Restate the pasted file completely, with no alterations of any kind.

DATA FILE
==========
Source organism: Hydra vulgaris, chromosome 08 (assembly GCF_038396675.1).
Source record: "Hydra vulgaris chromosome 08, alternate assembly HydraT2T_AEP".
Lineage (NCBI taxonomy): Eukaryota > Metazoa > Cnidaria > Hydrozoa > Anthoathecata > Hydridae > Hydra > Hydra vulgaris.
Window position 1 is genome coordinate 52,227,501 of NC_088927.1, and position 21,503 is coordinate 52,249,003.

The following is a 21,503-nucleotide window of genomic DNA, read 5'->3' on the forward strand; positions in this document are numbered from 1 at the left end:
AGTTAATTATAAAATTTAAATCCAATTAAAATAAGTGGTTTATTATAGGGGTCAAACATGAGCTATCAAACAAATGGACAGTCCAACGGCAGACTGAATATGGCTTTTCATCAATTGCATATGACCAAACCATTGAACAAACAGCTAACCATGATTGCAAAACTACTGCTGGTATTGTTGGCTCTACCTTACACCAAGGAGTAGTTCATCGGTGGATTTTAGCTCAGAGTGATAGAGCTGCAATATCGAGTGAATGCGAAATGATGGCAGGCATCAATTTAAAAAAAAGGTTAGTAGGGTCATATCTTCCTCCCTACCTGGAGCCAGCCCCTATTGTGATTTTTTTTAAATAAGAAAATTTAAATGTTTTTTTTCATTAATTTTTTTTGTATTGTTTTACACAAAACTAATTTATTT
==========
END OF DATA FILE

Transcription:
Source organism: Hydra vulgaris, chromosome 08 (assembly GCF_038396675.1).
Source record: "Hydra vulgaris chromosome 08, alternate assembly HydraT2T_AEP".
Lineage (NCBI taxonomy): Eukaryota > Metazoa > Cnidaria > Hydrozoa > Anthoathecata > Hydridae > Hydra > Hydra vulgaris.
Window position 1 is genome coordinate 52,227,501 of NC_088927.1, and position 21,503 is coordinate 52,249,003.

The following is a 21,503-nucleotide window of genomic DNA, read 5'->3' on the forward strand; positions in this document are numbered from 1 at the left end:
AGTTAATTATAAAATTTAAATCCAATTAAAATAAGTGGTTTATTATAGGGGTCAAACATGAGCTATCAAACAAATGGACAGTCCAACGGCAGACTGAATATGGCTTTTCATCAATTGCATATGACCAAACCATTGAACAAACAGCTAACCATGATTGCAAAACTACTGCTGGTATTGTTGGCTCTACCTTACACCAAGGAGTAGTTCATCGGTGGATTTTAGCTCAGAGTGATAGAGCTGCAATATCGAGTGAATGCGAAATGATGGCAGGCATCAATTTAAAAAAAAGGTTAGTAGGGTCATATCTTCCTCCCTACCTGGAGCCAGCCCCTATTGTGATTTTTTTTAAATAAGAAAATTTAAATGTTTTTTTTCATTAATTTTTTTTGTATTGTTTTACACAAAACTAATTTATTT